Since I’m currently in the works of trying to write a contained horror script I decided to look up which films fell into that category and this came up. Apparently it came out in 2014, and is produced by Twisted Pictures (known for producing horror films) I was slightly confused as to why it was marketed as a thriller (at least from the blurb) especially since the plot would’ve resonated more with horror fans. I’m not the sort of person who reads reviews before jumping into films or books, I kinda prefer going into something totally blind so as not to spoil the experience with expectations or preconceived opinions.
Now, I wasn’t sure what to expect from a movie directed, co-written, and starring Ryan Phillippe (Cruel Intentions, I Know What You Did Last Summer) since his most recent credits include mostly the action genre but like most first time film directors there are two ways anyone’s first film can go they either make a horror (like Romola Garai’s Amulet) or they make a pseudo-autobiographical film (like Asia Argento’s Scarlet Diva). Now Phillippe decided to flip the switch and do both. It’s a horror film whose protagonist pretty much mirrors Phillippe himself. My horror fam will get me when I say that this film is a cross between Hostel and Lake Placid.
The premise is pretty simple, Reagan Pearce is an actor struggling to find the perfect project that will put him back in the game for A-list films, instead he finds himself having to take roles he’s not too crazy about, whilst also feeling the weight of what it means to be over 40 in Hollywood (basically, a death sentence). That’s why he finds himself heading out to Shreveport, Louisiana for a role he’s not too keen on but that his manager tells him he’s gotta do “cause you know why.”
The following morning he is picked up by a different driver than the day before. Two questionable rednecks pass themselves off as production members, and Reagan reluctantly gets in the van. It doesn’t take long for him to realize he’s made a major mistake but tries not to freak out as red flags are waving neon bright alarms. Unfortunately for him, he soon finds himself being held captive under the premise that he slept with the wife of one of the two men who abducted him. Mike (Ian Barford) is a violent man, convinced that Reagan needs to pay for his transgressions, whilst Junior (Stephen Louis Grush) goes along with the plan as a favor to his uncle. The two keep the actor chained to a wall in an isolated shack, the looks of it reminiscent of Saw.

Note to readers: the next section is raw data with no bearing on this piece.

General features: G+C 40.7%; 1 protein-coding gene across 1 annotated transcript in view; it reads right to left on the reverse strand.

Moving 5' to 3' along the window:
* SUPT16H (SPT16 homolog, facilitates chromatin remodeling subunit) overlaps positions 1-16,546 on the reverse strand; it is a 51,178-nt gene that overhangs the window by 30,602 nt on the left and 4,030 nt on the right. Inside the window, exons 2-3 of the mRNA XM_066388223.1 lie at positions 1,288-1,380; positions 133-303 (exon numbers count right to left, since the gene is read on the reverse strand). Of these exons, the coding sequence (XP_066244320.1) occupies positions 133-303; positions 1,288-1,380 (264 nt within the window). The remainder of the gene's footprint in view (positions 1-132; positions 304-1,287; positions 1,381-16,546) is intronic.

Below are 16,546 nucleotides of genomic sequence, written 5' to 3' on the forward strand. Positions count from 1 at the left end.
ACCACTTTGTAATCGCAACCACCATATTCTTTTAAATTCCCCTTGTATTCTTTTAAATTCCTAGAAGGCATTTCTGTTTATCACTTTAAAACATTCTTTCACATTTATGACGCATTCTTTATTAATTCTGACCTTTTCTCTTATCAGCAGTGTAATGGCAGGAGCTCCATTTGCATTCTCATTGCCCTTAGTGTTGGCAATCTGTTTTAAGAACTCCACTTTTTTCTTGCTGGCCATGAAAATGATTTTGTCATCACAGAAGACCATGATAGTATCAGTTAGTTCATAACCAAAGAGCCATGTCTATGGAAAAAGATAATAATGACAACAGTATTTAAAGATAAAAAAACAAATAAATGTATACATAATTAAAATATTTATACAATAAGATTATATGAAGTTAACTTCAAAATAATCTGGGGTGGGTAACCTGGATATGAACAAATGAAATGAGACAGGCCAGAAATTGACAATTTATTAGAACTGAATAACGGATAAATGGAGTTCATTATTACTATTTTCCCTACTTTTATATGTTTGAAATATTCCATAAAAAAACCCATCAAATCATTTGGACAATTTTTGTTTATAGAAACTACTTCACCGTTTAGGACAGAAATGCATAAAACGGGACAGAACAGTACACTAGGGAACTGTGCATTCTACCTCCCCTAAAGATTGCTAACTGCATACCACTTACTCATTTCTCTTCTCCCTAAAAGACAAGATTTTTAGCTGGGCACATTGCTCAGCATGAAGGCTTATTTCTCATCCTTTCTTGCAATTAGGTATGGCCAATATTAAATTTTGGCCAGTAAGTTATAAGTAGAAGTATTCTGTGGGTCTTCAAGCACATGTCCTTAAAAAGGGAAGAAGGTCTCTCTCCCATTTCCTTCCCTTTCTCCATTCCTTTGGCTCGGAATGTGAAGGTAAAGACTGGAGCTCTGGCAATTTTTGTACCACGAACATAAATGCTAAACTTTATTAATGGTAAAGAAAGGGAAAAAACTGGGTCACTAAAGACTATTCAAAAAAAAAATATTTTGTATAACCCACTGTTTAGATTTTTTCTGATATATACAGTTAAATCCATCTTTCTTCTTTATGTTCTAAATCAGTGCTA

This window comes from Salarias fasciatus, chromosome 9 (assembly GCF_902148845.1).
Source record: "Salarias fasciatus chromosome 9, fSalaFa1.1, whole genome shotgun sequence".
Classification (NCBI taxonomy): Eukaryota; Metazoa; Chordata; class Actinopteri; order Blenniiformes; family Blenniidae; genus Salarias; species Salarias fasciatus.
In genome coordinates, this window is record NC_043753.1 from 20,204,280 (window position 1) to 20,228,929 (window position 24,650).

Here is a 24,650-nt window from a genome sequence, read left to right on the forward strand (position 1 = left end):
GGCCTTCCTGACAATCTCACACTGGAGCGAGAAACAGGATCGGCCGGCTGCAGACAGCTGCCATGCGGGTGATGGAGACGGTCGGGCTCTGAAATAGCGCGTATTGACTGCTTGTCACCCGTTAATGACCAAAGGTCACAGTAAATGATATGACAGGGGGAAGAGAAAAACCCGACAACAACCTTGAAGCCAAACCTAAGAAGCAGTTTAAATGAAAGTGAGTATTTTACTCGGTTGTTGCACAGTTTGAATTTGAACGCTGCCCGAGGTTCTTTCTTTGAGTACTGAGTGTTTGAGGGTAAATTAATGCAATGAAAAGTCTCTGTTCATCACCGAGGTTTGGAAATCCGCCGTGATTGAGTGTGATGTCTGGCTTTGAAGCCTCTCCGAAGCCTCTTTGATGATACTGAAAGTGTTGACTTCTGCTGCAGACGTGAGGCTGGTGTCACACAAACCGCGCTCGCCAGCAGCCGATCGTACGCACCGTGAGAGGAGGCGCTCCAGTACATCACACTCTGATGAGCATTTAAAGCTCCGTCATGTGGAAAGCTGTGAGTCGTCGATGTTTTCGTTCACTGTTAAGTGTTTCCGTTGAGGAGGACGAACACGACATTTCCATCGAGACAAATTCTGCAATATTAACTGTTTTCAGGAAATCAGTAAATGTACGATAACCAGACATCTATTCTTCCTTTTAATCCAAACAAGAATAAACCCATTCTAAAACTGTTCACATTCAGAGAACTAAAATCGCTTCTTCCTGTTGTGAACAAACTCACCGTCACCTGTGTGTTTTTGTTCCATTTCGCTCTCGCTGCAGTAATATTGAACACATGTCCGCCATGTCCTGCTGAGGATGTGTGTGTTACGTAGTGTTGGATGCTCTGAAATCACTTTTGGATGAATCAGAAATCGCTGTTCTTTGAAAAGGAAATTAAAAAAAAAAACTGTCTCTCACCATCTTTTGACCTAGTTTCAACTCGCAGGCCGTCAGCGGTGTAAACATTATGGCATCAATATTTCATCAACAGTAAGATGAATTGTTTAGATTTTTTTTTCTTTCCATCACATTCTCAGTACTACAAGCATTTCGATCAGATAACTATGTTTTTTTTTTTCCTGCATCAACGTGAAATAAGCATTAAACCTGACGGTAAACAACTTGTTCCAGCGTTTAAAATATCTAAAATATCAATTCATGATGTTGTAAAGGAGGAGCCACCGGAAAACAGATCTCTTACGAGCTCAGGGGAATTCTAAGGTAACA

It doesn’t take long for the torture to happen and as an ex-pianist I can’t help but majorly cringe whenever hands are severely crushed/maimed/or broken. If you’ve seen enough abduction films, you can kind of predict what’s going to happen but that’s not necessarily a bad thing. In fact, I think this sort of film would’ve found a receptive audience in film fests like Shriekfest or Scream Fest at the time. As someone who has written/directed/starred in my own short film, I can definitely say that it’s a very difficult task so the fact that Phillippe managed to do all of that with 19 filming days, I’m impressed. Ultimately, we never know if Reagan had truly hooked up with Mike’s wife, but he definitely did know her.
The film’s strength is the unpredictability of the two villains, even when we start to see one as the nicer one, you’re thrown another twist and can’t help but cringe expecting the worst to happen. By the way, the nature of this film is high on tension so if you’re expecting to have a moment to relax with some comedic relief, it rarely occurs, but in a way allows us to fully immerse ourselves in Reagan’s perspective and thus feel the same uncertainty, fear, and dread.
If you’re a fan of contained semi-campy horror or just a fan of abduction movies, then I would recommend you to check it out.
And if for some reason Ryan Phillippe ever feels compelled to direct something vastly different (but yet still violently brutal) then he should hit me up cause Terror! Depicts the French Revolution in ways you haven’t seen before (plus it’s chock-full of gallows humor cause that’s the only humor I know).
Watch Catch Hell on Amazon Prime Video
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